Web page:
Garden railway

From TrainSpottingWorld, for Rail fans everywhere
Mamod live steam locomotive and train on a garden railway layout

A garden railroad or garden railway is a model railway system set up outdoors in a garden. Most often, it is #1 gauge rail track with a G scale or similar train. LGB first popularised these trains, and more recently other manufacturers such as Aristo Craft Trains and USA Trains have produced models in this scale/gauge combination. Atlas O also makes weatherproof #0 gauge tracks for O scale, very suitable for smaller gardens and patios.

While G is the most popular scale for garden railroads, 16 mm scale has a dedicated and growing following especially in the UK. Model locomotives in this scale are often live steam scale models of British narrow gauge prototypes.

A garden railway's scale can be anywhere from 1/32 to 1/20.3. 1/32 scale is also called "three-eighths scale" meaning 3/8 of an inch on the model represents one foot on the real thing. For similar reasons, 1/24 scale is also called "half inch scale".


At its most basic level, it works just like an indoor railway, including turnouts and turntables. However, special considerations must be taken for everything from sunlight and water to dirt and leaves, and even wildlife. The distance covered also means that electrical resistance in and between sections is much higher, and electrical power will tend to drop off at the far end.

To eliminate this, some are rigged to use RC car parts such as rechargeable batteries. Others even use live steam and run as a real steam locomotive would. The steam can be generated from a variety of sources, ranging from messy solid pellet (i.e. methenamine) or sterno-type fuel, through clean-burning butane gas, to prototypical coal burners. Live steam is particularly widespread amongst 16mm scale garden railway enthusiasts.

Many also have digital audio on-board, so they sound like a real train. They can also use Digital Command Control or other similar systems, though dirty outdoor track can cause less of a problem with signal than with simple DC power. This is because DCC puts the full voltage on the rails at all times. There are many benefits of DCC when compared to DC analog systems.


Plants are usually an integral part of a garden railway, and dwarf varieties along with pruning are often used to keep them in proper proportion. Some go so far as to use bonsai techniques, however this can be very time-consuming for large areas.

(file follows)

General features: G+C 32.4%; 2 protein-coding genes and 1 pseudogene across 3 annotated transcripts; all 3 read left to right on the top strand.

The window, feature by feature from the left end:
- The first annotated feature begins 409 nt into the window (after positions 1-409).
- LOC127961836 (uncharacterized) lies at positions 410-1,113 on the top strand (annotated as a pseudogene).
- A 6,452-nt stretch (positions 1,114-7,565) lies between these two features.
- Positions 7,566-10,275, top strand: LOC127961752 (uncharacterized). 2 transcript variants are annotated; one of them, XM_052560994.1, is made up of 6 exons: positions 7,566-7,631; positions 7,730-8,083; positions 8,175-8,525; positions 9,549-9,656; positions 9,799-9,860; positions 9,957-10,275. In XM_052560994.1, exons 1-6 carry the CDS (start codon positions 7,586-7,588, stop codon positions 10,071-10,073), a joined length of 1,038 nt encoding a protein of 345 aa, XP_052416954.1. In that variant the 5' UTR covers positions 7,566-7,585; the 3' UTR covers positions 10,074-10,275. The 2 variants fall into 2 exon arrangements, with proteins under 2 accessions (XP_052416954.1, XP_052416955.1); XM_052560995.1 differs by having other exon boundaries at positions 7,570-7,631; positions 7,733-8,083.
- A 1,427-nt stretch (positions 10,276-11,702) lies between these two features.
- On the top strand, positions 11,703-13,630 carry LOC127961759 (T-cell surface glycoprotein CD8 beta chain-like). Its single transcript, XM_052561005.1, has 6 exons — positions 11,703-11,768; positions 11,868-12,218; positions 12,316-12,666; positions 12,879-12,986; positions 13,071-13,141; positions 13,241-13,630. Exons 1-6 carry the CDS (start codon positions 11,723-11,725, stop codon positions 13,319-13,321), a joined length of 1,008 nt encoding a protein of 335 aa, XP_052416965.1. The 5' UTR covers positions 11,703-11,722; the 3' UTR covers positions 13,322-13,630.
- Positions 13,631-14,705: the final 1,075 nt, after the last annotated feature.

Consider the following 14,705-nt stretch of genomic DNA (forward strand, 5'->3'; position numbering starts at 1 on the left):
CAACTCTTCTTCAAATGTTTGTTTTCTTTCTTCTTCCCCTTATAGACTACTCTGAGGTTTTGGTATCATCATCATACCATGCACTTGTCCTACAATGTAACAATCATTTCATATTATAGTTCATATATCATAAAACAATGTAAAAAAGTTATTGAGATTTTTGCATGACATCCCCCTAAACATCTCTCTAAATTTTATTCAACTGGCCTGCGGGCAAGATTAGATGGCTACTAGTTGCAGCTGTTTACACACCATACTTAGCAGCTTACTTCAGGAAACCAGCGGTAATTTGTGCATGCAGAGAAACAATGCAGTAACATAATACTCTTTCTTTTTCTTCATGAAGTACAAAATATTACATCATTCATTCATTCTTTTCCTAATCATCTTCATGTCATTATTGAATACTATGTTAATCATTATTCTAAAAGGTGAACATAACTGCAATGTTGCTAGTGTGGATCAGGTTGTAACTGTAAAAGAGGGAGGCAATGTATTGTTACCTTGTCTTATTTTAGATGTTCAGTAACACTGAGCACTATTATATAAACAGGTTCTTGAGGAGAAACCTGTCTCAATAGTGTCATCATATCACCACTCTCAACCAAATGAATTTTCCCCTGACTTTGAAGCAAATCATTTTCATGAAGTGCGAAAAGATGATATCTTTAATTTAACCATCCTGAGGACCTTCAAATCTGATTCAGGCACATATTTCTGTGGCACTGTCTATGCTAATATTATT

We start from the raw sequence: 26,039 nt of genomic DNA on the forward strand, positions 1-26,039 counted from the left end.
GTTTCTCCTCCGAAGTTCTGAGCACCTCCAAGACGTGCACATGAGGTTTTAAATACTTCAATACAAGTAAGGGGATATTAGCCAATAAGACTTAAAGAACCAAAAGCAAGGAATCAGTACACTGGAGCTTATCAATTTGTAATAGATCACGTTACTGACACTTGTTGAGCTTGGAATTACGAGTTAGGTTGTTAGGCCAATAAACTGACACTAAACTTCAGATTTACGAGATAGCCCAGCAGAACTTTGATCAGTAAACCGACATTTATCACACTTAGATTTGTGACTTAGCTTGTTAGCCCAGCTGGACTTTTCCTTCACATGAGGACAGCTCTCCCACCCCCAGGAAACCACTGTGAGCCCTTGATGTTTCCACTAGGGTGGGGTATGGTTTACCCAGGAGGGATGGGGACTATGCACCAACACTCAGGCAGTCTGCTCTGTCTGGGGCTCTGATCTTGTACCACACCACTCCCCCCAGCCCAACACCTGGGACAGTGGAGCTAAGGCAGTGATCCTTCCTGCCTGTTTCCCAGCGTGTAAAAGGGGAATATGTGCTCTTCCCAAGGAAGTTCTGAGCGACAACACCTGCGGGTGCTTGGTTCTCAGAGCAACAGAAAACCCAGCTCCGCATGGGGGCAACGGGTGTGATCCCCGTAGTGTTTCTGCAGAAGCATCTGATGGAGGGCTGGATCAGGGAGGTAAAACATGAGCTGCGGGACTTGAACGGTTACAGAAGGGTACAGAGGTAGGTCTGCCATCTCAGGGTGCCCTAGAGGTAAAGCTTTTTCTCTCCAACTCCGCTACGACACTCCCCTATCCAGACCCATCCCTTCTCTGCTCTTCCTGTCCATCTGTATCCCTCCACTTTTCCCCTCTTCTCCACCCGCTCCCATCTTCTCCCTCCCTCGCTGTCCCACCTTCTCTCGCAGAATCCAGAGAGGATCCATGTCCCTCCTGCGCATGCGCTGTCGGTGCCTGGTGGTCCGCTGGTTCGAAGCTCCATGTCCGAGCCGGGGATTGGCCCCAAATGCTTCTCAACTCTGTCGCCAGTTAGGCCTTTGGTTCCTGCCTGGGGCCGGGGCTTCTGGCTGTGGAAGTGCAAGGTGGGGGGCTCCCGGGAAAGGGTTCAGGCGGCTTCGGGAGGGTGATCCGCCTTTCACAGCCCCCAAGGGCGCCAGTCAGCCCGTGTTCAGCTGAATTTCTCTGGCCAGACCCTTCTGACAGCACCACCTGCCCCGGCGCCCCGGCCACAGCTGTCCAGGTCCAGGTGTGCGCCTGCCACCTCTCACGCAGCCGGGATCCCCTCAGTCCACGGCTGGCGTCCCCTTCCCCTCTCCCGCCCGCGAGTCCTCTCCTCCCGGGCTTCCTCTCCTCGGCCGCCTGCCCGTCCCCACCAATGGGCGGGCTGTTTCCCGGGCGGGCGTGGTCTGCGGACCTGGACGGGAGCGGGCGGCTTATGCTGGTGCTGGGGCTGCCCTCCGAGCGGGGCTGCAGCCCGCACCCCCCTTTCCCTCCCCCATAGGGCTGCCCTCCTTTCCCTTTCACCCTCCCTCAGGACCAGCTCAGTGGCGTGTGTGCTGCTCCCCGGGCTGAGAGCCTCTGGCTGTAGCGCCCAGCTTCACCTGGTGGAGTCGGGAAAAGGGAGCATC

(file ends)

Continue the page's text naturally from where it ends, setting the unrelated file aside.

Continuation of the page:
Buildings are also often used in a garden railway, though they too must be constructed to withstand the weather. Train stations and freight depots are popular, some even building whole towns trackside. The loco shed is a common place to store a locomotive (or the whole train) when not in use.

Other geographic features are used, such as a small pond to represent a lake, rocks for boulders, or tunnels through "mountains" or under stairways. Tunnels can be a particular challenge, because everything from cats to raccoons and more like to hide in them, particularly to get out of the rain or heat, sometimes even to sleep, nest, or hibernate. A derailment inside a tunnel can also be permanent if careful planning is not done to ensure that it can be reached by access panels (trapdoors) or at arm's length from either end.

A frequent theme is the railway in an idealised urban or rural environment, so it is often found in the context of a model village. Some Garden Railways work opposite to the model village style and opt more for a railway in the garden, where the railways runs amongst normal plants, not in scale with the railway. These sort of railway designs allow for large scale planting and many gardeners have the railway as a secondary hobby to gardening.


Because these layouts are often so unique, they are frequently given names by their owners, just like a real railroad. Some are very natural-sounding, as if they were real. Other names are playful or even silly.

Numerous garden rail societies have been formed around the world. Members often invite others over for social gatherings, as well as rotating club meetings around each month. A large setup is even on public display at the Atlanta Botanical Garden during the summer of 2005 (through early October), including replicas of downtown Atlanta skyscrapers made from wood, bark, and other natural materials.

In Milwaukee, Wisconsin, the Mitchell Park Horticultural Conservatory features an extensive Garden Railway display put on with the cooperation of many Wisconsin Model Railroad club members. The "Domes" as they are know locally, schedules the indoor Garden Railway Show during the cold winter months. It has become one of the most popular displays each year and one of the largest temporary Garden Railway displays in the Midwest.

A notable example in England is Bekonscot which is the oldest model village in the world and has an extensive railway running through a mythical 1930s England. This is well known to be one of the largest, and oldest, garden railways in the UK open to the public.

See also

Backyard railroad — outdoor railways that are large enough to ride on and often cover many acres.

External links

Garden railroads

  • DCC in the garden — DCCWiki article on DCC in the garden.
  • McDonnell Garden Railroad — information on how to get started, club layouts, and background on manufacturers along with other interesting Garden Railroad material
  • Foxshaw Gardens Online — a website for all age groups dealing with many aspects and scales of indoor and garden model railways.